Rochelle Ohrstrom

Book Club

What are your thoughts on Ponzi and Picasso? Leave your comments below.

Suggested Topics

1. At which point does the transformative, soul-quenching power of art turn into greed for Henry Classico?

2. How culpable is the auction house’s role in forgeries?

3. How do artists become famous? Are Faustian agreements the only viable entry to success?

4. How do artists reconcile their sensitive talents with the commercially branded marketplace?

5. What is the nature of creativity? Where is the wellspring of Alouisha’s source? What is her process?

Leave a Reply to Steven Graboski Cancel reply

3 Posts in the Book Club

  1. A very exciting read. The book’s loaded with vibrant descriptions and you lend your characters a lot of depth and personality. Take Classico. He clearly has a love for art, and I can’t help but feel a bit of sympathy for his plight in light of that — although that’s mostly done away as I read the many lies he tells those around him. It was hard to put your book down while seeing the webs Classico weaved himself into and the extremes he took to get out of them.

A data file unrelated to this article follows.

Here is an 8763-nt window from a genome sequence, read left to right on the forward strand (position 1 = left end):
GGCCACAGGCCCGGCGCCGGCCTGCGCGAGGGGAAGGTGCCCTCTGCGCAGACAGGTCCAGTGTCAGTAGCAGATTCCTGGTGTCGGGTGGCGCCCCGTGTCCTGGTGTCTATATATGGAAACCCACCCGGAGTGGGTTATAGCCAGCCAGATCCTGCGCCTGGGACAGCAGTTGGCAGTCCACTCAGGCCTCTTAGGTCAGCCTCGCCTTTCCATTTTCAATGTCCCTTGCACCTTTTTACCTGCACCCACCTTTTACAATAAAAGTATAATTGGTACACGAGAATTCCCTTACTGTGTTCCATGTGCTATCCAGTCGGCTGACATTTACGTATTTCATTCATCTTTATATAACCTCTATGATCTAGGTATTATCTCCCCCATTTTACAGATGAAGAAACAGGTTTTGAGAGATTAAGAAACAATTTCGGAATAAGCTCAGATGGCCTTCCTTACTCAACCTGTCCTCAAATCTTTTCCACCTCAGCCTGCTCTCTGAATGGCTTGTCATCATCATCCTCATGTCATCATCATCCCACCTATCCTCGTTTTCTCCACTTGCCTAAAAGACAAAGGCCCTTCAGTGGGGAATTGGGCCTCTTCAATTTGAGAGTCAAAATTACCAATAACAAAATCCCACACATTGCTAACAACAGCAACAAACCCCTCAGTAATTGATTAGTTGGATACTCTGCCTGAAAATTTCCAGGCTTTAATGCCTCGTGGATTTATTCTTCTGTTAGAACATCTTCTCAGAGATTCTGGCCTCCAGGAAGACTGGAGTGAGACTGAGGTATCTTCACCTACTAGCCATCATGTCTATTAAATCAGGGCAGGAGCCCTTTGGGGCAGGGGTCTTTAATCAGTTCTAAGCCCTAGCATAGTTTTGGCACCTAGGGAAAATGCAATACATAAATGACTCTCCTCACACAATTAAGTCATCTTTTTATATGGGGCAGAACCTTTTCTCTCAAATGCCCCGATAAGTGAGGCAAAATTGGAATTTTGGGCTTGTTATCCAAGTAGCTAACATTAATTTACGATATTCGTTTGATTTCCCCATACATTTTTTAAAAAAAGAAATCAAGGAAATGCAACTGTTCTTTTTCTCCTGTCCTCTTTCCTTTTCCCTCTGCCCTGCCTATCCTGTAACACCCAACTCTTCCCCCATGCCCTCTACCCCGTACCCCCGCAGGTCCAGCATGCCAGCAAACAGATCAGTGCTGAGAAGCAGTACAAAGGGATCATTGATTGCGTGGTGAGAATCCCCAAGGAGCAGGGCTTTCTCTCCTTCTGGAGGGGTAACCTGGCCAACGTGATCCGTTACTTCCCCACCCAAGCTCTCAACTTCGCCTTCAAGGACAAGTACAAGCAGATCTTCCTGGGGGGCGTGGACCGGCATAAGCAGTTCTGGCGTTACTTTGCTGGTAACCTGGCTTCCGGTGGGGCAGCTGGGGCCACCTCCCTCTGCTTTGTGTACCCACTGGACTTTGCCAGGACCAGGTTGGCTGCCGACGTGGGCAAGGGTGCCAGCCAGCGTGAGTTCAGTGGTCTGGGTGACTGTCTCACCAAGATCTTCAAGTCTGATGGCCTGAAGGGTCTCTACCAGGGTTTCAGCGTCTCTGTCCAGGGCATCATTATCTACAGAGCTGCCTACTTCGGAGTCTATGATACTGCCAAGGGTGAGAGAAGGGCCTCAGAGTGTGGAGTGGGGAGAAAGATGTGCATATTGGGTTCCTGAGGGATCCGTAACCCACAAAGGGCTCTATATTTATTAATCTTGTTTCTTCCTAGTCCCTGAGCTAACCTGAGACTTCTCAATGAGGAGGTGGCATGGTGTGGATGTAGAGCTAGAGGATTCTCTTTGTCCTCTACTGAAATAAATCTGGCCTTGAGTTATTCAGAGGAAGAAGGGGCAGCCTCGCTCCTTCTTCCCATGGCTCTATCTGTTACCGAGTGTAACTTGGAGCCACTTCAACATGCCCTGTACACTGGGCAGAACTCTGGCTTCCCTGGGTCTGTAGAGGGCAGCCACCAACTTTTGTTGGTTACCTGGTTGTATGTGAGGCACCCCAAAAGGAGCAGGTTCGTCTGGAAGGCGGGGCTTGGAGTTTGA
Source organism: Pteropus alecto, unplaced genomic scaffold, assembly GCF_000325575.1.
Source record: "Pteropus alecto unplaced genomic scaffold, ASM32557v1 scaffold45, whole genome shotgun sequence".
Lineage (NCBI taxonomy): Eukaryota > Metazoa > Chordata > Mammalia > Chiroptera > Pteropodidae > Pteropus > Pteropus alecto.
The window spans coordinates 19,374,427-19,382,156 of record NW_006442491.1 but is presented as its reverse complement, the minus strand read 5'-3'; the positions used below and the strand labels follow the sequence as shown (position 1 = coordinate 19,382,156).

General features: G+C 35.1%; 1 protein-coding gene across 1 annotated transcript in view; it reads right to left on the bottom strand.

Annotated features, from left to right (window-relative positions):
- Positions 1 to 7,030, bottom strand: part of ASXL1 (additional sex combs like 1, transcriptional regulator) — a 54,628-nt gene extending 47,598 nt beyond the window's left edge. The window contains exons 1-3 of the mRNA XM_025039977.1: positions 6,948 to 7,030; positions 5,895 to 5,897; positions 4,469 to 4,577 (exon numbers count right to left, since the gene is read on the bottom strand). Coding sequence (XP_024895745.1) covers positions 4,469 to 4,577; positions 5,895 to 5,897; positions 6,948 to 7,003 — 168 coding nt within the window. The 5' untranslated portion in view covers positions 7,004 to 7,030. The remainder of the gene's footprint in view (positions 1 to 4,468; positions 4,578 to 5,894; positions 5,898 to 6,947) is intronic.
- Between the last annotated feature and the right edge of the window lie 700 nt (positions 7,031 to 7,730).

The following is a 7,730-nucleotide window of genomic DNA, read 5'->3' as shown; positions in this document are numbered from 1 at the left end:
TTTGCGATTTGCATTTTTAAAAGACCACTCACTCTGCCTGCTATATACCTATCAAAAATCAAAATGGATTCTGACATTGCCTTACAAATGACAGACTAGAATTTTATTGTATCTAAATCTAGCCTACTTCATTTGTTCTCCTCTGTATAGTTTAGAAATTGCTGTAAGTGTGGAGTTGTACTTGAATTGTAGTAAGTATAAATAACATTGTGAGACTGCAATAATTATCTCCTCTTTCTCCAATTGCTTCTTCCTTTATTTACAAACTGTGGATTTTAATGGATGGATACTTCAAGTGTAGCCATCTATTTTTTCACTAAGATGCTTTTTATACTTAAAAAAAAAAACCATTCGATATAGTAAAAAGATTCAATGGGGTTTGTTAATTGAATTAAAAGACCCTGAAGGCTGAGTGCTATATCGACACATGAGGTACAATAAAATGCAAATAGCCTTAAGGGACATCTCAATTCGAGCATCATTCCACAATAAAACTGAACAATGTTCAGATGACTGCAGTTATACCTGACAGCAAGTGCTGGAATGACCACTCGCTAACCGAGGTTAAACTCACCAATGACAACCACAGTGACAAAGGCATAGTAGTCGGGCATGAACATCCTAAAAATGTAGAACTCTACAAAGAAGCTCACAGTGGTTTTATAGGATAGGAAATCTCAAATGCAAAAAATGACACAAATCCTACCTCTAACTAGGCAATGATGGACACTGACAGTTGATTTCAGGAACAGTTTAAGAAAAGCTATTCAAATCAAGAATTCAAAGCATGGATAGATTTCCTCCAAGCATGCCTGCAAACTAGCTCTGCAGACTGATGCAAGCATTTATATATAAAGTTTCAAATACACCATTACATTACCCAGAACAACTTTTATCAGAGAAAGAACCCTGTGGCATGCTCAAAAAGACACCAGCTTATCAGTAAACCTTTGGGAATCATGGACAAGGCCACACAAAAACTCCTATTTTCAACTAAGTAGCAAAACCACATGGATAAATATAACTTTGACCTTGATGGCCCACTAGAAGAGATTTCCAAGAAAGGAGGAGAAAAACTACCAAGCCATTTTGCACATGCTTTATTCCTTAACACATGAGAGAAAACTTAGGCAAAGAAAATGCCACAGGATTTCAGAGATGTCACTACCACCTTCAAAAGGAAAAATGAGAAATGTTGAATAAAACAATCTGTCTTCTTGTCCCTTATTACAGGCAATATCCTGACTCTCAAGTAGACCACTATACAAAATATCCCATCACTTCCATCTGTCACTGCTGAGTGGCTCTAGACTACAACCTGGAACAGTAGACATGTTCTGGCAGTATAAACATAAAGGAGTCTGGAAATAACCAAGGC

• rochelle ohrstrom says:

      Thank you. I am glad you enjoyed Ponzi and Picasso. Life is complex and never balck and white. Having sympathy for Classico, i understand he was desperate for the gallery to survive during the subprime mortgage crisis; however, his ego and vanity got the best of him.

  2. Lilla Ohrstrom says:

    I was delighted to receive this book as a Christmas present from my son. It was on my wish list. I found it a fun read. I was impressed with the diversity of characters and how well they were backed up. I also thought it was very clever the way the illustrations were presented in the book. A peak inside the dirt of the international art market and the contradictions that exist between the artist and what happens to the art is thought provoking. I treasure the read and look forward to the sequel. I definitely recommend this book.